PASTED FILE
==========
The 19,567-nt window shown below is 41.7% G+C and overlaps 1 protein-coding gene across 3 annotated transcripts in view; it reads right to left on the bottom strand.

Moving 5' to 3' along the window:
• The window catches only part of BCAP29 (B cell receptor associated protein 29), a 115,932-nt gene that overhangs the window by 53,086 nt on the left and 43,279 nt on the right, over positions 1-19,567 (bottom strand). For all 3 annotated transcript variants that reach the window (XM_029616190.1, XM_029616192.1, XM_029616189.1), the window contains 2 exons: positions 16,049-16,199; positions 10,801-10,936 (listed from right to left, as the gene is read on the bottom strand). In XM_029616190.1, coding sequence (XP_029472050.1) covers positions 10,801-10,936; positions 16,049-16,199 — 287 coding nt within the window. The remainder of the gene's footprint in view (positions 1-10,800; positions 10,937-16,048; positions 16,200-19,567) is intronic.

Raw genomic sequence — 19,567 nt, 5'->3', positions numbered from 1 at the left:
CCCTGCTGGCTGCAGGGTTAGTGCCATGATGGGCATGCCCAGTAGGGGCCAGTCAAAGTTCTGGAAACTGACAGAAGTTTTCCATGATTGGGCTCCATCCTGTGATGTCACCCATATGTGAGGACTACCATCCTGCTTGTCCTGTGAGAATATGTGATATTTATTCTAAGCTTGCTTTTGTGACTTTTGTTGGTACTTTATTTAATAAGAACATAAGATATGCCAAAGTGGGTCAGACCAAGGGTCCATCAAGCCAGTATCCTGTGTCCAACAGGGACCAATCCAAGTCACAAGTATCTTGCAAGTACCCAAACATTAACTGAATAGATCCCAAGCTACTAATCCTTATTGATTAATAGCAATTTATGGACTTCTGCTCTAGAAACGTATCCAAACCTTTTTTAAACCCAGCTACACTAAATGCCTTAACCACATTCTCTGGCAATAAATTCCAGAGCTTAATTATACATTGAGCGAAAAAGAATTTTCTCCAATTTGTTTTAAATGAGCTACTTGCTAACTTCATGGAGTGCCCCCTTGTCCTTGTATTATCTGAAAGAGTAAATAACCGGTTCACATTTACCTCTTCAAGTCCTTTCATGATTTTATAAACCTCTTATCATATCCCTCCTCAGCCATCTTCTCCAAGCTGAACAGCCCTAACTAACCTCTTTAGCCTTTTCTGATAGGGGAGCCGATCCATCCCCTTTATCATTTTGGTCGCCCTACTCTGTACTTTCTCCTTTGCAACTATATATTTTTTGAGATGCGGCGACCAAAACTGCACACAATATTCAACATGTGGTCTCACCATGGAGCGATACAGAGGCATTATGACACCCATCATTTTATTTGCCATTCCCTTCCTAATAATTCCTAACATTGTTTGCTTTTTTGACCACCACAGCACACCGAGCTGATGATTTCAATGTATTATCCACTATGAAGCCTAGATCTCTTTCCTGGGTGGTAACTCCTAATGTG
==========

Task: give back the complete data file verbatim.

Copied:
The 19,567-nt window shown below is 41.7% G+C and overlaps 1 protein-coding gene across 3 annotated transcripts in view; it reads right to left on the bottom strand.

Moving 5' to 3' along the window:
• The window catches only part of BCAP29 (B cell receptor associated protein 29), a 115,932-nt gene that overhangs the window by 53,086 nt on the left and 43,279 nt on the right, over positions 1-19,567 (bottom strand). For all 3 annotated transcript variants that reach the window (XM_029616190.1, XM_029616192.1, XM_029616189.1), the window contains 2 exons: positions 16,049-16,199; positions 10,801-10,936 (listed from right to left, as the gene is read on the bottom strand). In XM_029616190.1, coding sequence (XP_029472050.1) covers positions 10,801-10,936; positions 16,049-16,199 — 287 coding nt within the window. The remainder of the gene's footprint in view (positions 1-10,800; positions 10,937-16,048; positions 16,200-19,567) is intronic.

Raw genomic sequence — 19,567 nt, 5'->3', positions numbered from 1 at the left:
CCCTGCTGGCTGCAGGGTTAGTGCCATGATGGGCATGCCCAGTAGGGGCCAGTCAAAGTTCTGGAAACTGACAGAAGTTTTCCATGATTGGGCTCCATCCTGTGATGTCACCCATATGTGAGGACTACCATCCTGCTTGTCCTGTGAGAATATGTGATATTTATTCTAAGCTTGCTTTTGTGACTTTTGTTGGTACTTTATTTAATAAGAACATAAGATATGCCAAAGTGGGTCAGACCAAGGGTCCATCAAGCCAGTATCCTGTGTCCAACAGGGACCAATCCAAGTCACAAGTATCTTGCAAGTACCCAAACATTAACTGAATAGATCCCAAGCTACTAATCCTTATTGATTAATAGCAATTTATGGACTTCTGCTCTAGAAACGTATCCAAACCTTTTTTAAACCCAGCTACACTAAATGCCTTAACCACATTCTCTGGCAATAAATTCCAGAGCTTAATTATACATTGAGCGAAAAAGAATTTTCTCCAATTTGTTTTAAATGAGCTACTTGCTAACTTCATGGAGTGCCCCCTTGTCCTTGTATTATCTGAAAGAGTAAATAACCGGTTCACATTTACCTCTTCAAGTCCTTTCATGATTTTATAAACCTCTTATCATATCCCTCCTCAGCCATCTTCTCCAAGCTGAACAGCCCTAACTAACCTCTTTAGCCTTTTCTGATAGGGGAGCCGATCCATCCCCTTTATCATTTTGGTCGCCCTACTCTGTACTTTCTCCTTTGCAACTATATATTTTTTGAGATGCGGCGACCAAAACTGCACACAATATTCAACATGTGGTCTCACCATGGAGCGATACAGAGGCATTATGACACCCATCATTTTATTTGCCATTCCCTTCCTAATAATTCCTAACATTGTTTGCTTTTTTGACCACCACAGCACACCGAGCTGATGATTTCAATGTATTATCCACTATGAAGCCTAGATCTCTTTCCTGGGTGGTAACTCCTAATGTG